The Future of Oil June 2016

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The price of oil has nearly doubled since the lows of $27 per barrel reached at the end of January. The growing consensus among market analysts is that a market recovery is underway, with one analyst going as far as predicting that oil will reach $85 per barrel by Christmas. A glance at the evidence greatly supports this – OPEC’s failure to agree on a quota hasn’t curtailed the price rally, there is a steady drop in non-OPEC (read US shale) output, and a summer driving season is giving oil demand a boost. In fact, analysis after analysis now forecast a slow but sustained recovery due to the combined effects of supply disruptions, naturally declining production rates and growing demand particularly from China and India. The IEA predicts that the supply glut will fall from the 1.3 million barrel per day (bpd) recorded in early 2016 to 0.2 million bpd by the end of the year. If the trend continues, the spectre of a supply shortfall will become a reality within a few years, due to the $500 billion investments that have been shelved over the past two years. In the short-term, supply disruptions in Nigeria, Libya, Venezuela, Kuwait and Canada, have accelerated a rebalance in the market. The situation in Nigeria appears most onerous as renewed militant activities have knocked off up to 40 – 50% of its 2.4 million bpd production capacity, with a high likelihood of more attacks to follow. However, new oil entering the market is offsetting these, mostly temporary, supply disruptions. First, 0.7 million bpd of Iranian oil has been added this year, with an additional 0.3 million bpd anticipated by the end of the year. Second, global storage is at the highest recorded level ever, exceeding 3.2 billion barrels among OECD nations. As a result, inventory drawdown is likely to accelerate over the year especially if the price rally is sustained. Third, the completion of some long-term offshore and tar sands projects will introduce about 0.5 million bpd production capacity by the end of 2017. Fourth, but the most crucial factor, is the willingness of nimble US shale producers to ramp up production quickly to stem the losses of the past year. Therefore, the danger exists that prices rise so much that they prevent the market from rebalancing. Companies like Pioneer Natural Resources and Continental Resources Inc have gone on record to state that they will resume drilling when prices stay above $50 per barrel. Compounding this is the existence of over four thousand drilled but uncompleted wells that can be brought online within weeks to take advantage of the oil price rally. In fact, many shale drillers will start completing their backlogs of unfinished wells when prices reach the $55 to $60 range. A small increase in the number of rigs operating in the US over the previous week is foreshadowing a reversal in declining US production. And with drilling already ramping up in the Middle East as Gulf producers gear up to defend their market share, a ceiling for the oil prices will be arrived at shortly. In the long term, the oil and gas industry faces daunting environmental pressures. That we live in a warming planet is a scientific fact buttressed by eight successive months of record-breaking temperatures spurred on a strong El Niño. For a few years now, concerns about global warming have continued to fuel a divestment movement that has advocated redirecting investments from fossil fuel companies, with Bill and Melinda Gates Foundation being the latest high-profile organisation to sell off such holdings. Good intentions have never been a compelling driver for investment decisions, yet investing in fossil fuel companies is no longer the safe choice it once was. In May, G7 nations for the first time set a deadline of 2025 for the ending most fossil fuel subsidies. Also, a crucial implication of the Paris agreement, which was reaffirmed by 175 countries in April, is that some fossil fuel reserves are unburnable. It is estimated that to limit global warming to the oft-stated 2 oC, 80% of coal, 30% of oil and 50% of gas reserves will have to remain in the ground. This is one factor, among others, highlighted in a report by the respected Chatham House, that has rendered the business model of multinationals obsolete. Without a viable alternative, the world is likely to remain addicted to oil as only about 45% of produced oil is used for transportation.  Oil serves mankind in so many other vital ways, being a key component in the production of varied essentials from fertiliser to synthetic fabrics, hence ensuring that we can produce enough food and garments to feed and clothe over 7 billion people. As a result, many oil majors have been able to ride out downturn without being worse for wear, as they were able to fall back on their chemicals portfolio to stem their losses from the oil production side of their business, with Exxon & Total even turning a profit in 2015. However, even in the absence of viable alternative chemical feedstocks, the increasing frequency of major climatic events may force the issue in the long run. Indeed, scientists are now predicting sea levels will increase by twice the rate that has been previously estimated, which will cause extreme flooding in many of the world’s coastal cities within a few decades. And the fingerprint of climate change is all over the wildfires that raged in Alberta in May and shut in 1 million bpd Canadian production. The irony is that climate change is already affecting the oil markets, just not the way that environmentalists may have hoped.It is in the medium term that oil will face its most serious challenge as the 45% of oil used for transportation will begin to face stiff competition from other energy sources on the power grid, due to the proliferation of electric vehicles (EVs). The reception of the Tesla Model 3, a mass-market EV with a 200+ mile range on a single charge, has sent shockwaves beyond the automobile industry. It is due for release next year, yet the number of reservations has exceeded 400 thousand, an unprecedented figure. By comparison, only 100 thousand BMW 3-series, the benchmark for the market segment, is sold annually in the US. These numbers reveal that EVs have progressed beyond the early adopter stage, and in a recent survey, 80 percent of buyers reported looking at an EV when in the market for a new car. With the GM Volt, the first 200+ mile range mass-market EV debuting later this year, and BMW, Volkswagen, Nissan and now Mercedes-Benz announcing plans to introduce 200+ mile EVs within the next three years, the age of the EV has arrived. Bloomberg predicts that by 2023, EVs will create an oil glut similar to one experienced this past couple of years. The world needs energy and in the coming years, demand for energy will indeed rise, but the assumption that this increase will result in a corresponding growth in oil demand is incorrect. The oil industry faces a decade that will begin with short-lived boom followed by a slow, sustained and inescapable decline. Organisations only need to look at a few business case studies to appreciate the predicament that they face – Kodak, Xerox and recently, Nokia are cautionary tales of companies that held dominant positions in the photography, computing, and mobile markets respectively. They stood still and failed to innovate, only to watch their market share get swallowed by enterprising upstarts. Organisations in the oil industry face a similar dilemma – either wind down with falling oil demand or evolve to become energy companies. To survive, organisations will need to leverage their expertise and resources to solve energy challenges of the coming decade:The challenge brought on by the EVs becomes even more compelling when one recognises that most energy demand forecasts have dismissed the impact of EVs. For example, only recently the EIA estimates that EVs will make up only 2% of vehicles in the US by 2030. In the past, such forecasts greatly underestimated the growth of renewable energy, yet renewables accounted for 90% of global power investments in 2015. The reason is that the costs of renewable energy have declined so greatly over the past five years, that solar and wind are now competitive with gas power generation. The impact has been so profound that global greenhouse gas emissions have fallen for the first time in a year that the world experienced a global GDP growth, thereby decoupling economic growth from emissions. Gas prices are also depressed due to oversupply and LNG overcapacity, so much so that new build coal power generation is being crowded out of the market. According to data compiled by Bloomberg, more than half the assets in the global coal industry are now held by companies that are either in bankruptcy proceedings or don’t earn enough money to pay their interest bills. Peabody Energy, the world’s largest coal holdings, has filed for bankruptcy, a harbinger of things to come for the oil industry.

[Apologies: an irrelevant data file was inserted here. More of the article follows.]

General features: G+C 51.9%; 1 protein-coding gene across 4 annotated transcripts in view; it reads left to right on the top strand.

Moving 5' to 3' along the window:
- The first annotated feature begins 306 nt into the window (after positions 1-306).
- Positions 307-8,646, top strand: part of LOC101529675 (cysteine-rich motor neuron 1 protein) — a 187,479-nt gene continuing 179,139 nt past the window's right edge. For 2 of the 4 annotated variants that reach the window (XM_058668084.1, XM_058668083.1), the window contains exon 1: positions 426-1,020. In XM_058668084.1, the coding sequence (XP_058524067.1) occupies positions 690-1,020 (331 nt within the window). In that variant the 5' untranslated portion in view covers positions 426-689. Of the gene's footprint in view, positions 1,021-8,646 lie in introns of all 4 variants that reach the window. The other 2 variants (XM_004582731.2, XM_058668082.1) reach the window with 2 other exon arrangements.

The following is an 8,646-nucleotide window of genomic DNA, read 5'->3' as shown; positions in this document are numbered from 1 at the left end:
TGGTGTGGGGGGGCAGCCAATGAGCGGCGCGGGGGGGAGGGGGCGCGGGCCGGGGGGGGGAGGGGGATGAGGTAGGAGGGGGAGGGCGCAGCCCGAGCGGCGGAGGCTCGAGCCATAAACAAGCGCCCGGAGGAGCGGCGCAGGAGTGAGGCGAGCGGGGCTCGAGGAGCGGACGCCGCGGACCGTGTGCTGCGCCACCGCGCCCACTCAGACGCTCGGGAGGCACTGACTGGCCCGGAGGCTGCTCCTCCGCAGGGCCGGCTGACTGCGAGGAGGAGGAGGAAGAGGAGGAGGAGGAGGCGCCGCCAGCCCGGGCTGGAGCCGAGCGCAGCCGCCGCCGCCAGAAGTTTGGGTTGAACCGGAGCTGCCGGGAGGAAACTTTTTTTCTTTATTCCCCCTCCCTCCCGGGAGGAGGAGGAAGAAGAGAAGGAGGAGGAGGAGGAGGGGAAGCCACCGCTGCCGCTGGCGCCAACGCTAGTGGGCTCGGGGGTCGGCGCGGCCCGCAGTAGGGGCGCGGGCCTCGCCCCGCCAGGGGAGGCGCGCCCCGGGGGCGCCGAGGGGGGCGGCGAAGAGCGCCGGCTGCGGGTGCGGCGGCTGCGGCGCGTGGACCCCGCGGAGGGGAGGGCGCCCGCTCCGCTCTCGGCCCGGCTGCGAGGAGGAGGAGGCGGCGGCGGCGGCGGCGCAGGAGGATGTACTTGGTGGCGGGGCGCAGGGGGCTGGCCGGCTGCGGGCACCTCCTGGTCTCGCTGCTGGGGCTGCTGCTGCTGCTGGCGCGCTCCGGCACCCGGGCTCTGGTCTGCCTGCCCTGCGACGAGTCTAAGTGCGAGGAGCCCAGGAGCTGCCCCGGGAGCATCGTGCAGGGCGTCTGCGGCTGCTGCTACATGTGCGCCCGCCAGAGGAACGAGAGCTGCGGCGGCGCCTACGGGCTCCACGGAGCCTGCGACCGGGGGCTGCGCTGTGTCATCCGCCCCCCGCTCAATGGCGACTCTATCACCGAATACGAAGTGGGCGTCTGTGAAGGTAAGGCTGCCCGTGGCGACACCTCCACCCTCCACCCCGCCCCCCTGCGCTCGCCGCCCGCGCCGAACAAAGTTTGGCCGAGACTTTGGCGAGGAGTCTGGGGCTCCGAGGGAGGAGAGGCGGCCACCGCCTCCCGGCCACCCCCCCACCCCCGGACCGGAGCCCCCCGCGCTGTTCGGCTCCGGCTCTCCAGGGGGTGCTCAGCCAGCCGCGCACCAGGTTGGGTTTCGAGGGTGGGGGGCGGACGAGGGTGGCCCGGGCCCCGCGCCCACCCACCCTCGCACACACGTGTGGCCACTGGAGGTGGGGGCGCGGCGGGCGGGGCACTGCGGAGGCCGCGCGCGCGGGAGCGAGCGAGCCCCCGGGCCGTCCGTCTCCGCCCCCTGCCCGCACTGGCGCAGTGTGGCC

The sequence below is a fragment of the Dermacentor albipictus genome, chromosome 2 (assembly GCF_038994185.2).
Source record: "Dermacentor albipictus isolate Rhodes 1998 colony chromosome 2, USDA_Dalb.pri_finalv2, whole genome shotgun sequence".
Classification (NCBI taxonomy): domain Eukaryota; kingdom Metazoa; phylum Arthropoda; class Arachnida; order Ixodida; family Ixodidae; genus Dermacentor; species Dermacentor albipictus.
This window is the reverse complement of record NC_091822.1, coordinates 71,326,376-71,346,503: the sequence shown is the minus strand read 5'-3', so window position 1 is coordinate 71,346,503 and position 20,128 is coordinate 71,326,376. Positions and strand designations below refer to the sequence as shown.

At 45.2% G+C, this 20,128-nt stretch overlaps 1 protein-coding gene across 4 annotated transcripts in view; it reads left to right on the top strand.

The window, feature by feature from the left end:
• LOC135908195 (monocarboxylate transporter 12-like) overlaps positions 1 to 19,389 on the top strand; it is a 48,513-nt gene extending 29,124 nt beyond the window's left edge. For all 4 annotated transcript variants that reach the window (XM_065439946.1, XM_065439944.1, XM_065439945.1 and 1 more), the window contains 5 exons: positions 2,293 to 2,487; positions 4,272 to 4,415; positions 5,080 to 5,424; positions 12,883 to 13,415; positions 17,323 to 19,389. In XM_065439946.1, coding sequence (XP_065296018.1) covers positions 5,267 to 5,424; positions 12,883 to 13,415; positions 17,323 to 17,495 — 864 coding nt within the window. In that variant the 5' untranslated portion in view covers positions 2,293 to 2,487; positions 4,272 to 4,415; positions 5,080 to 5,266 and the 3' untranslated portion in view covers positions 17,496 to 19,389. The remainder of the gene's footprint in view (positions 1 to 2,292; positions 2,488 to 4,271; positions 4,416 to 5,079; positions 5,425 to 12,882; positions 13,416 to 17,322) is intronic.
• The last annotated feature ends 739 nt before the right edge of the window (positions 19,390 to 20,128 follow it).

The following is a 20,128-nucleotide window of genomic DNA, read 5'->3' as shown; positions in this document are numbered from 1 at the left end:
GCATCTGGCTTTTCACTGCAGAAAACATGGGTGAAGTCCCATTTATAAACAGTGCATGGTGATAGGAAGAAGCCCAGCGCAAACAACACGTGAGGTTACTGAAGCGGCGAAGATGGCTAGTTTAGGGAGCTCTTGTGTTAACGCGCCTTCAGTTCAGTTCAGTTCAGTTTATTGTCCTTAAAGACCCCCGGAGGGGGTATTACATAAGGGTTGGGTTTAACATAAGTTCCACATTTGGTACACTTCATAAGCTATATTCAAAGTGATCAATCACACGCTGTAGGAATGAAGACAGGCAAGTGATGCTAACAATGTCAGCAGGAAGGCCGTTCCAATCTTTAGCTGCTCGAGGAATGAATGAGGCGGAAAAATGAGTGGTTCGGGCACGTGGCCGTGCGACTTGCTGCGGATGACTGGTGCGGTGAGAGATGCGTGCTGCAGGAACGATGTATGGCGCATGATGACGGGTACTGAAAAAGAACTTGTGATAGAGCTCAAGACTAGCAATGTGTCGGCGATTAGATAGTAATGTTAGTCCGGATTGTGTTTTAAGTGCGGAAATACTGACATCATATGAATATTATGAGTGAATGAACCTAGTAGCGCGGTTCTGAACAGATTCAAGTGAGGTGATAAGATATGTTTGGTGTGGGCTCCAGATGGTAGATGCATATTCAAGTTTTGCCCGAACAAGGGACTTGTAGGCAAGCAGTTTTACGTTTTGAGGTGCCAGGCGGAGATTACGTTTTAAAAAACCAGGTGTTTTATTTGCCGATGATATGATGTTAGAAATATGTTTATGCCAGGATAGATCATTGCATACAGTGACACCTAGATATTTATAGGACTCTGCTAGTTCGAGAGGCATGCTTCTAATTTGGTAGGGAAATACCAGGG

• develop photovoltaic solar cells with enhanced energy efficiencies,
  • develop advanced materials to make lighter and more reliable wind turbines,
  • build energy storage infrastructure to deal intermittent renewables and peak energy demand,
  • develop biochemical and advanced thermal processes to provide alternative chemical feedstocks,
  • develop carbon capture, utilisation and sequestration technology because it is the key to unlocking unburnable carbon.
The oil industry is notoriously conservative, yet, there is a growing recognition of the need to evolve. Over the last couple of months, Total, Shell, and Exxon have announced major initiatives to focus on alternative energy, with Total, in particular, having a target to be a top 3 solar company within 20 years. Although this is not the first that such companies have dabbled in alternative energy, the urgency created by prevailing economic drivers may be the key unlocks the winning formula. Engineering companies, equipment manufacturers and technology providers must also find a role for themselves in this changing landscape if they are to endure. As opposed to cutting loose talented employees, such organisations should direct them to tackling energy challenges, and invest in the research that will give them a leg up. This requires not only great management but also courage and leadership. An industry that has conquered uninhabitable deserts, freezing arctic landscape and unseen ocean depths to produce oil is one that can and should rise to meet this challenge.